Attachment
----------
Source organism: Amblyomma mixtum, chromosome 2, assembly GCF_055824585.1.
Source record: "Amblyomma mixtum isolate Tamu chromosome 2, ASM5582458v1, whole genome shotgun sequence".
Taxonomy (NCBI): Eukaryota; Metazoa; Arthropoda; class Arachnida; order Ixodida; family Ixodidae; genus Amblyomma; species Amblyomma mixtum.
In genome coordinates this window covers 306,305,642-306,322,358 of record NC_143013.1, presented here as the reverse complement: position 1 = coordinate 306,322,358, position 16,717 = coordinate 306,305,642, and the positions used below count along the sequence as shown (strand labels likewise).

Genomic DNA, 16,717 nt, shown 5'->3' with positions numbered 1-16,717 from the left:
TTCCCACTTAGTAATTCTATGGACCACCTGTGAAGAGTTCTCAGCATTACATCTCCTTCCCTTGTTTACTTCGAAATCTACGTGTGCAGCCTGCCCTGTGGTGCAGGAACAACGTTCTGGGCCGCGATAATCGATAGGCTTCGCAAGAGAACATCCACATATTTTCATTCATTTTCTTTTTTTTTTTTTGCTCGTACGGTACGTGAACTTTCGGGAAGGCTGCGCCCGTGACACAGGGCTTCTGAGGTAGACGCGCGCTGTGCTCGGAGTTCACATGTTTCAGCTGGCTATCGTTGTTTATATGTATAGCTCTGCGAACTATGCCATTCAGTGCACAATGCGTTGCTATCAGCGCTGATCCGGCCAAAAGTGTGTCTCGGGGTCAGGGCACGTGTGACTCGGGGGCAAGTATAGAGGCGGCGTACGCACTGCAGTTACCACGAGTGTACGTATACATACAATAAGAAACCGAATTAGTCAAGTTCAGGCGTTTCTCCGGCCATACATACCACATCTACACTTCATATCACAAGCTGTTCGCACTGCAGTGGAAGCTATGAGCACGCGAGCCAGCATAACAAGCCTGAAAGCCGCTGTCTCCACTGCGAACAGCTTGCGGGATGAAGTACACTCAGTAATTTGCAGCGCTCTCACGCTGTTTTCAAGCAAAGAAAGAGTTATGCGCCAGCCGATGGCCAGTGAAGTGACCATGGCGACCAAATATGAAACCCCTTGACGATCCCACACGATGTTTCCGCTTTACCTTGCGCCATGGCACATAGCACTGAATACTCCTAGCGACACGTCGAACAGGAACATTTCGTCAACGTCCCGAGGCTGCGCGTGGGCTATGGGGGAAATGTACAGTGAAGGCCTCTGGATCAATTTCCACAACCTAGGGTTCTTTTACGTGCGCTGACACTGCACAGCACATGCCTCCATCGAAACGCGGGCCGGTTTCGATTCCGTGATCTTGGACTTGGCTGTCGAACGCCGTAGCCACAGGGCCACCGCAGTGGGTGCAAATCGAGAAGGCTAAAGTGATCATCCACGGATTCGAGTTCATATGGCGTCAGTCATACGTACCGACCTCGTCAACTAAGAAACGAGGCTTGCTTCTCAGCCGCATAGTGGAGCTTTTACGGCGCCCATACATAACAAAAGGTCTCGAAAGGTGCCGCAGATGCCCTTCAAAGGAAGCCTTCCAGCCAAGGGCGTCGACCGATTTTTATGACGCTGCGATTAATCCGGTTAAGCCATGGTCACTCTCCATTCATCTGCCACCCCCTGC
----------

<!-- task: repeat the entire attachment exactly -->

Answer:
Source organism: Amblyomma mixtum, chromosome 2, assembly GCF_055824585.1.
Source record: "Amblyomma mixtum isolate Tamu chromosome 2, ASM5582458v1, whole genome shotgun sequence".
Taxonomy (NCBI): Eukaryota; Metazoa; Arthropoda; class Arachnida; order Ixodida; family Ixodidae; genus Amblyomma; species Amblyomma mixtum.
In genome coordinates this window covers 306,305,642-306,322,358 of record NC_143013.1, presented here as the reverse complement: position 1 = coordinate 306,322,358, position 16,717 = coordinate 306,305,642, and the positions used below count along the sequence as shown (strand labels likewise).

Genomic DNA, 16,717 nt, shown 5'->3' with positions numbered 1-16,717 from the left:
TTCCCACTTAGTAATTCTATGGACCACCTGTGAAGAGTTCTCAGCATTACATCTCCTTCCCTTGTTTACTTCGAAATCTACGTGTGCAGCCTGCCCTGTGGTGCAGGAACAACGTTCTGGGCCGCGATAATCGATAGGCTTCGCAAGAGAACATCCACATATTTTCATTCATTTTCTTTTTTTTTTTTTGCTCGTACGGTACGTGAACTTTCGGGAAGGCTGCGCCCGTGACACAGGGCTTCTGAGGTAGACGCGCGCTGTGCTCGGAGTTCACATGTTTCAGCTGGCTATCGTTGTTTATATGTATAGCTCTGCGAACTATGCCATTCAGTGCACAATGCGTTGCTATCAGCGCTGATCCGGCCAAAAGTGTGTCTCGGGGTCAGGGCACGTGTGACTCGGGGGCAAGTATAGAGGCGGCGTACGCACTGCAGTTACCACGAGTGTACGTATACATACAATAAGAAACCGAATTAGTCAAGTTCAGGCGTTTCTCCGGCCATACATACCACATCTACACTTCATATCACAAGCTGTTCGCACTGCAGTGGAAGCTATGAGCACGCGAGCCAGCATAACAAGCCTGAAAGCCGCTGTCTCCACTGCGAACAGCTTGCGGGATGAAGTACACTCAGTAATTTGCAGCGCTCTCACGCTGTTTTCAAGCAAAGAAAGAGTTATGCGCCAGCCGATGGCCAGTGAAGTGACCATGGCGACCAAATATGAAACCCCTTGACGATCCCACACGATGTTTCCGCTTTACCTTGCGCCATGGCACATAGCACTGAATACTCCTAGCGACACGTCGAACAGGAACATTTCGTCAACGTCCCGAGGCTGCGCGTGGGCTATGGGGGAAATGTACAGTGAAGGCCTCTGGATCAATTTCCACAACCTAGGGTTCTTTTACGTGCGCTGACACTGCACAGCACATGCCTCCATCGAAACGCGGGCCGGTTTCGATTCCGTGATCTTGGACTTGGCTGTCGAACGCCGTAGCCACAGGGCCACCGCAGTGGGTGCAAATCGAGAAGGCTAAAGTGATCATCCACGGATTCGAGTTCATATGGCGTCAGTCATACGTACCGACCTCGTCAACTAAGAAACGAGGCTTGCTTCTCAGCCGCATAGTGGAGCTTTTACGGCGCCCATACATAACAAAAGGTCTCGAAAGGTGCCGCAGATGCCCTTCAAAGGAAGCCTTCCAGCCAAGGGCGTCGACCGATTTTTATGACGCTGCGATTAATCCGGTTAAGCCATGGTCACTCTCCATTCATCTGCCACCCCCTGC